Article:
Local Motors (of 3D-printed car fame) has again teamed up with IBM and Watson IoT for Automotive to create Olli, a self-driving electric mini bus that can carry up to 12 passengers. And yes, it’s also built using 3D printing based on the boxy, versatile contest-winning design of Edgar Sarmiento.
Not only can Olli drive passengers where they need to go, but it can answer questions and interact with those passengers. It uses Watson to answer questions about how Olli works, where passengers would like to go, and what Olli’s doing at the time. Riders can be as specific as asking for “the closest restaurant that serves Mexican food,” according to a press release, or as general as asking for the weather forecast.
Olli uses four of Watson’s development APIs to interact with passengers: Speech to Text, Text to Speech, Natural Language Classifier, and Entity Extraction. It also uses cloud-based computing to analyze the data gathered by the 30 onboard sensors and learn from that data. Those sensors pick up not only on environmental cues that enable autonomous driving but also, as a part of the Internet of Things, Olli can use streaming data from connected devices.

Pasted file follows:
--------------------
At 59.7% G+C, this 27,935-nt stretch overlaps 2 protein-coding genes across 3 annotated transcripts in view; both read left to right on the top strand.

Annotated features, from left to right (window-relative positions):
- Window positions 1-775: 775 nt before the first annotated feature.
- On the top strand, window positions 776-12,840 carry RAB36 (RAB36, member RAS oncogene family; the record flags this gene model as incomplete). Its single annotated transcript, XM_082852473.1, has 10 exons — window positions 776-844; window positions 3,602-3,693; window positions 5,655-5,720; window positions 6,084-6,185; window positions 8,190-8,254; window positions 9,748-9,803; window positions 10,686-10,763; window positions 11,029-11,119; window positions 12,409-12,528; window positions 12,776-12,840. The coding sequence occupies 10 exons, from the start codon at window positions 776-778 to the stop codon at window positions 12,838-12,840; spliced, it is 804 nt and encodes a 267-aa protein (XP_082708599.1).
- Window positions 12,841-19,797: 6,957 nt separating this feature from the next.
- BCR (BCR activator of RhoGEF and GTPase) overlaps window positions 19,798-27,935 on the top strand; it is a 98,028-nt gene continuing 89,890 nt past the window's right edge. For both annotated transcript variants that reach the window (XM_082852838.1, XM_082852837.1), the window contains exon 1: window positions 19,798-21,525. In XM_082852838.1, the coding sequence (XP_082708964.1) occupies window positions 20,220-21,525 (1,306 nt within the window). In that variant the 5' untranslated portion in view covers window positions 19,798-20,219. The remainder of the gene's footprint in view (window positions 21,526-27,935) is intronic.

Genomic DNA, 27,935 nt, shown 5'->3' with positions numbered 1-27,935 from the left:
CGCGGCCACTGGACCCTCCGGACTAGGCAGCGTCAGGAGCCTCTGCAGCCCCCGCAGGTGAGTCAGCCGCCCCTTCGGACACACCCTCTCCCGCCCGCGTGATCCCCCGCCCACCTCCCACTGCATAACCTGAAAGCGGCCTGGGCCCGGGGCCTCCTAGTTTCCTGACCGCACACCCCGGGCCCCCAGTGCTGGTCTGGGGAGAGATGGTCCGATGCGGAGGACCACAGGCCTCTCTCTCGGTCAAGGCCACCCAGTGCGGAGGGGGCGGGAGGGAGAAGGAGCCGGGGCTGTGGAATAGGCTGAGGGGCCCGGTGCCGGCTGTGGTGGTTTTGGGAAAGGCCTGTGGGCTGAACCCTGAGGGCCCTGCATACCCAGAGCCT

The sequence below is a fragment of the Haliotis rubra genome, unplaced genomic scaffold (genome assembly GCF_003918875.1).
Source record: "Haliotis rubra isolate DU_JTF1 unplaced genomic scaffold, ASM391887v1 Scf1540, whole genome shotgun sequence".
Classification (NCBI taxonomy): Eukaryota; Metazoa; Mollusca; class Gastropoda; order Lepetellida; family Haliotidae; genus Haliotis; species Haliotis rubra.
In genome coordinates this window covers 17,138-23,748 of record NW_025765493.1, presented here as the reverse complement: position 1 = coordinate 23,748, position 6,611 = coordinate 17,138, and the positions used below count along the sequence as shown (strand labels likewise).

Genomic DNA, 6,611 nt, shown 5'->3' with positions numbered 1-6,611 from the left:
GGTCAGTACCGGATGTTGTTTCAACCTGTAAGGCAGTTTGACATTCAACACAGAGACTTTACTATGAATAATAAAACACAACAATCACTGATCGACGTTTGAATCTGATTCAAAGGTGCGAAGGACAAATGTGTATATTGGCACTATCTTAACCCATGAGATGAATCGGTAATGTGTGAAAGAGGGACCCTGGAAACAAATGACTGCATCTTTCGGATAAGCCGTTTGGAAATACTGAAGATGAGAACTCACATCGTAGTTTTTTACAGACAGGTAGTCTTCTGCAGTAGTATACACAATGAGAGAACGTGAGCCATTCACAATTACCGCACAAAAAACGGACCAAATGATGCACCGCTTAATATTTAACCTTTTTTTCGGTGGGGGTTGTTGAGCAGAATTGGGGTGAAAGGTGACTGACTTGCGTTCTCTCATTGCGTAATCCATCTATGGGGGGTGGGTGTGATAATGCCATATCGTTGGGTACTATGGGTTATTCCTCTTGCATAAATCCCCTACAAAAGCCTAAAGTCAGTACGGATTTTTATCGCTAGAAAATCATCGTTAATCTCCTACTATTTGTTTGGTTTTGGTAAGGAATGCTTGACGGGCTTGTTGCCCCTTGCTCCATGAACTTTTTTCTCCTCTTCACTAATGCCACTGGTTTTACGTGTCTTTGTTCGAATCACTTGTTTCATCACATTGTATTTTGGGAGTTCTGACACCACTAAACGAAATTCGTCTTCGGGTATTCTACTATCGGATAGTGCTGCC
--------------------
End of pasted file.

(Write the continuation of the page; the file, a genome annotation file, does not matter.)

For now, Olli is used on public roads in the Washington, DC, area near the new Local Motors facility in National Harbor, MD. More Ollies are being built at the company’s headquarters in Phoenix. Those Ollies could be put into use in Miami, where officials are exploring a pilot program that would use several Ollies to transport passengers around the south Florida city.
In design and interaction, Olli’s mission is to make autonomous riding fun, safe, and sustainable. And, apparently, adorable.